Exon-Alu recombination deletes 5 kilobases from the low density lipoprotein receptor gene, producing a null phenotype in familial hypercholesterolemia

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Abstract

Among patients with familial hypercholesterolemia, half of the mutant alleles at the low density lipoprotein (LDL) receptor locus produce no immunologically detectable protein. To determine the molecular basis for one such null allele, we have cloned an abnormally short restriction fragment from the genomic DNA of one patient. The DNA sequence revealed a 5-kilobase deletion that joins a coding sequence in exon 13 to an Alu reptitive element in intron 15. The deletion joint is flanked by two inverted repeats that could potentially form a double stem-loop structure that might have predisposed to this deletion. A similar double stem-loop structure can be drawn for a previously described deletion in the LDL receptor gene and for a deletion in the β-globin gene cluster. We speculate that such double stem-loop structures might contribute to the formation of large deletions in the human genome.

Original languageEnglish (US)
Pages (from-to)3679-3683
Number of pages5
JournalProceedings of the National Academy of Sciences of the United States of America
Volume83
Issue number11
StatePublished - 1986

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Hyperlipoproteinemia Type II
LDL Receptors
Genetic Recombination
Exons
Alleles
Alu Elements
Phenotype
Globins
Gene Deletion
Human Genome
Multigene Family
Introns
Genes
Joints
DNA
Proteins

ASJC Scopus subject areas

  • General
  • Genetics

Cite this

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title = "Exon-Alu recombination deletes 5 kilobases from the low density lipoprotein receptor gene, producing a null phenotype in familial hypercholesterolemia",
abstract = "Among patients with familial hypercholesterolemia, half of the mutant alleles at the low density lipoprotein (LDL) receptor locus produce no immunologically detectable protein. To determine the molecular basis for one such null allele, we have cloned an abnormally short restriction fragment from the genomic DNA of one patient. The DNA sequence revealed a 5-kilobase deletion that joins a coding sequence in exon 13 to an Alu reptitive element in intron 15. The deletion joint is flanked by two inverted repeats that could potentially form a double stem-loop structure that might have predisposed to this deletion. A similar double stem-loop structure can be drawn for a previously described deletion in the LDL receptor gene and for a deletion in the β-globin gene cluster. We speculate that such double stem-loop structures might contribute to the formation of large deletions in the human genome.",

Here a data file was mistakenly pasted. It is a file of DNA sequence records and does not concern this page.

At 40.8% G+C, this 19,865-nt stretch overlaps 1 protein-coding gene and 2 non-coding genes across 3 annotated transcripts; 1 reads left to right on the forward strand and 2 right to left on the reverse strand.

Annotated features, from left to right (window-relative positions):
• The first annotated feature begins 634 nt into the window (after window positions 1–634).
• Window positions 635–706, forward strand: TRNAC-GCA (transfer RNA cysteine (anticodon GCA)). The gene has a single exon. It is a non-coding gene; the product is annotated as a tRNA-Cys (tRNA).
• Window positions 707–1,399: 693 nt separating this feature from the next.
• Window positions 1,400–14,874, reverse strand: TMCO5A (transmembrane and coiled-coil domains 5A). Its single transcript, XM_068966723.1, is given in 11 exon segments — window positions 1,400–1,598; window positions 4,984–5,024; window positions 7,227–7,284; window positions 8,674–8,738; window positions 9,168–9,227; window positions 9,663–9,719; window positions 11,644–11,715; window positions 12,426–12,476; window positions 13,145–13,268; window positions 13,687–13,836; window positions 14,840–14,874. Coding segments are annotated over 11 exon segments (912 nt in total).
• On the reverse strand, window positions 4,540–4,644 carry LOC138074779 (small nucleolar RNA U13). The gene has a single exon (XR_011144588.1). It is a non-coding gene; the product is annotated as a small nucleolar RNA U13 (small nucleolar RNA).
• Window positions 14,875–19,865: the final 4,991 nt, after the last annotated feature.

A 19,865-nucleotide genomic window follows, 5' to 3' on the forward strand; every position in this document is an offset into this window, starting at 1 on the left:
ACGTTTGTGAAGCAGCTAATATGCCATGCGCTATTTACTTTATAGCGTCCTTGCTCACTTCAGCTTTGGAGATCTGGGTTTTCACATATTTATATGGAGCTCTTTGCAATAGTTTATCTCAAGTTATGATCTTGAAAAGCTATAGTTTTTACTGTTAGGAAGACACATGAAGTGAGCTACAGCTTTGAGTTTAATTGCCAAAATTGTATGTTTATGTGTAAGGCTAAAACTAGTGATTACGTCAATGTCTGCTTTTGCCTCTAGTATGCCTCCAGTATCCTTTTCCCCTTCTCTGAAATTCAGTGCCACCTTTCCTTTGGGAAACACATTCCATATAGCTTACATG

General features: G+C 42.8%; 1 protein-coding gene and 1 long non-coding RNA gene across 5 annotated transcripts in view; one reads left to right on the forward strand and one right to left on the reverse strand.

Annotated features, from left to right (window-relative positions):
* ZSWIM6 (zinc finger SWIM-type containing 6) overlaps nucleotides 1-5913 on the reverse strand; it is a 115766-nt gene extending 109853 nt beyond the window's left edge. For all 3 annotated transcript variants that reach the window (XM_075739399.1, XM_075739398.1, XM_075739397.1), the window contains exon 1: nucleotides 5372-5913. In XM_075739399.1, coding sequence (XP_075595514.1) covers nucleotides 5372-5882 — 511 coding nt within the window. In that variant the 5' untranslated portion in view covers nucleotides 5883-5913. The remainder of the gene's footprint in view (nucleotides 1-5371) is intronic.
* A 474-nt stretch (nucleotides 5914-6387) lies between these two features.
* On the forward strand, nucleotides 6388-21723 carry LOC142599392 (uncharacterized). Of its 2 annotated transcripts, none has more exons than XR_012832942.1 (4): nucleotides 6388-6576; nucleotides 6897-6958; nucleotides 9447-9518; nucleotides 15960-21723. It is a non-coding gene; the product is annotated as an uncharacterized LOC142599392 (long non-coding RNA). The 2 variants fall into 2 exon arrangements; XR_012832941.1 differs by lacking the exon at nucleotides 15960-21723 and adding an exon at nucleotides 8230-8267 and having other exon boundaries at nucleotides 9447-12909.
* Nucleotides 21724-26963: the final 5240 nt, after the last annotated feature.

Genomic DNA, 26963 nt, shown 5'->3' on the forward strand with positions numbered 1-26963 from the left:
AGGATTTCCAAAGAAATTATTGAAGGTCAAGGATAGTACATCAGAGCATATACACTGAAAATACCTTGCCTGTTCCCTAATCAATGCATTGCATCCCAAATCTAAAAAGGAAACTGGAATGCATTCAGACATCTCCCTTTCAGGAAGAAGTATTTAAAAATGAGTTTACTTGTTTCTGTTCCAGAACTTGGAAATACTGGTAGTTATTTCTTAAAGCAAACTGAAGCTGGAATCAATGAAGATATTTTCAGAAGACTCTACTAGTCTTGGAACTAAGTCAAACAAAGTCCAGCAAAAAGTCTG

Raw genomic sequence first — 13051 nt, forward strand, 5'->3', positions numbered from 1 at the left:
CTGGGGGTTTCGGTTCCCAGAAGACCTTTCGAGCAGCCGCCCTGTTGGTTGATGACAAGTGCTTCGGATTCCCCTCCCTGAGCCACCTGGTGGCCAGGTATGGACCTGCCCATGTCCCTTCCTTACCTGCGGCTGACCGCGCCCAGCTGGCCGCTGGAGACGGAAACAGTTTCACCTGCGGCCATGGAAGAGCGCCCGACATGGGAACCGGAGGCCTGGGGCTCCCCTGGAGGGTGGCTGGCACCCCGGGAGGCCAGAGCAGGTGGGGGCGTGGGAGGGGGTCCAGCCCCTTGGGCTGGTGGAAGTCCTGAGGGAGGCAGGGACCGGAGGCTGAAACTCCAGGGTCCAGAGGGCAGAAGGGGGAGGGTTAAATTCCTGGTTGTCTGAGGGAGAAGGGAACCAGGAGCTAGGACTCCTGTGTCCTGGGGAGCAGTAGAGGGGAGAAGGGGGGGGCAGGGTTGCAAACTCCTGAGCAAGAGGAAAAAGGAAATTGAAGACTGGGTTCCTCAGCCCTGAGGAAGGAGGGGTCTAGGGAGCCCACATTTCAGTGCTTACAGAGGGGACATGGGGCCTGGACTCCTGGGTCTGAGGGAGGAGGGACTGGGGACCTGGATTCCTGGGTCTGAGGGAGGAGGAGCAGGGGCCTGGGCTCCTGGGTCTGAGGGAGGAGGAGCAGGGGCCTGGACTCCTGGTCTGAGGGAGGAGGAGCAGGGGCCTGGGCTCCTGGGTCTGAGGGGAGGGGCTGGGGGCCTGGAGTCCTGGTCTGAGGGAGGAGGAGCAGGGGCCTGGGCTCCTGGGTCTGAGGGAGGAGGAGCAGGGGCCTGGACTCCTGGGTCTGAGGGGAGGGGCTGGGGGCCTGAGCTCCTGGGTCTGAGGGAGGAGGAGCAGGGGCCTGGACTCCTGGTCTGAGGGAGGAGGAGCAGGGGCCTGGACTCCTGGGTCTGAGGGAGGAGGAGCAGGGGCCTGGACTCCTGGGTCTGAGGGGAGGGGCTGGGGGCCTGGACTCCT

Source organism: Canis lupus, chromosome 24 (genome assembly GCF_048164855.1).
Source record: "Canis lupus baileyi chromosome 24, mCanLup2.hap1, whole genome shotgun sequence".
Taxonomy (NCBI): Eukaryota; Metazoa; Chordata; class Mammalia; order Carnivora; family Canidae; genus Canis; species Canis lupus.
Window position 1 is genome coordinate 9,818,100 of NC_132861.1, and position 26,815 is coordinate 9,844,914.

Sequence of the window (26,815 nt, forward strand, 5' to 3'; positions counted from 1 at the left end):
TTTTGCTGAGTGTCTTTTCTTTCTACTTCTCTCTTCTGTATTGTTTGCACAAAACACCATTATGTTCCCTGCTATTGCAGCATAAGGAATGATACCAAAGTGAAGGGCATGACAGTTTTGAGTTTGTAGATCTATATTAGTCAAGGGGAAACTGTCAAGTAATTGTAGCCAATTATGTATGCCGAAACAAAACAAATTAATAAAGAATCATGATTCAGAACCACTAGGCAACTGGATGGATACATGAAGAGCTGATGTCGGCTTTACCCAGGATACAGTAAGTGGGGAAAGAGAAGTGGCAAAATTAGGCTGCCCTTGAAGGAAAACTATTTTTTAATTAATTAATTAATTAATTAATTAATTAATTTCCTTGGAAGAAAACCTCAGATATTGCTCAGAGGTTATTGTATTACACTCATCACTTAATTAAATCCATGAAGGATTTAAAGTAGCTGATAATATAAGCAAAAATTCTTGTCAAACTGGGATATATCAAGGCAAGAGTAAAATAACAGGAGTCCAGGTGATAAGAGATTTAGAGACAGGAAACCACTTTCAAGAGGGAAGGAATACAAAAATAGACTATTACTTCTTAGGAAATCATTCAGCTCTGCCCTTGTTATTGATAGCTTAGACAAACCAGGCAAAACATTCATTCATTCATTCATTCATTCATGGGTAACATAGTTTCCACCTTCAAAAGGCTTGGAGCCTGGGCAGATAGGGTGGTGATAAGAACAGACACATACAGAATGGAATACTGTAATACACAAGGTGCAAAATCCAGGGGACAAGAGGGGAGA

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T1 - Exon-Alu recombination deletes 5 kilobases from the low density lipoprotein receptor gene, producing a null phenotype in familial hypercholesterolemia

AU - Lehrman, M. A.

AU - Russell, D. W.

AU - Goldstein, J. L.

AU - Brown, M. S.

PY - 1986

Y1 - 1986

N2 - Among patients with familial hypercholesterolemia, half of the mutant alleles at the low density lipoprotein (LDL) receptor locus produce no immunologically detectable protein. To determine the molecular basis for one such null allele, we have cloned an abnormally short restriction fragment from the genomic DNA of one patient. The DNA sequence revealed a 5-kilobase deletion that joins a coding sequence in exon 13 to an Alu reptitive element in intron 15. The deletion joint is flanked by two inverted repeats that could potentially form a double stem-loop structure that might have predisposed to this deletion. A similar double stem-loop structure can be drawn for a previously described deletion in the LDL receptor gene and for a deletion in the β-globin gene cluster. We speculate that such double stem-loop structures might contribute to the formation of large deletions in the human genome.

AB - Among patients with familial hypercholesterolemia, half of the mutant alleles at the low density lipoprotein (LDL) receptor locus produce no immunologically detectable protein. To determine the molecular basis for one such null allele, we have cloned an abnormally short restriction fragment from the genomic DNA of one patient. The DNA sequence revealed a 5-kilobase deletion that joins a coding sequence in exon 13 to an Alu reptitive element in intron 15. The deletion joint is flanked by two inverted repeats that could potentially form a double stem-loop structure that might have predisposed to this deletion. A similar double stem-loop structure can be drawn for a previously described deletion in the LDL receptor gene and for a deletion in the β-globin gene cluster. We speculate that such double stem-loop structures might contribute to the formation of large deletions in the human genome.

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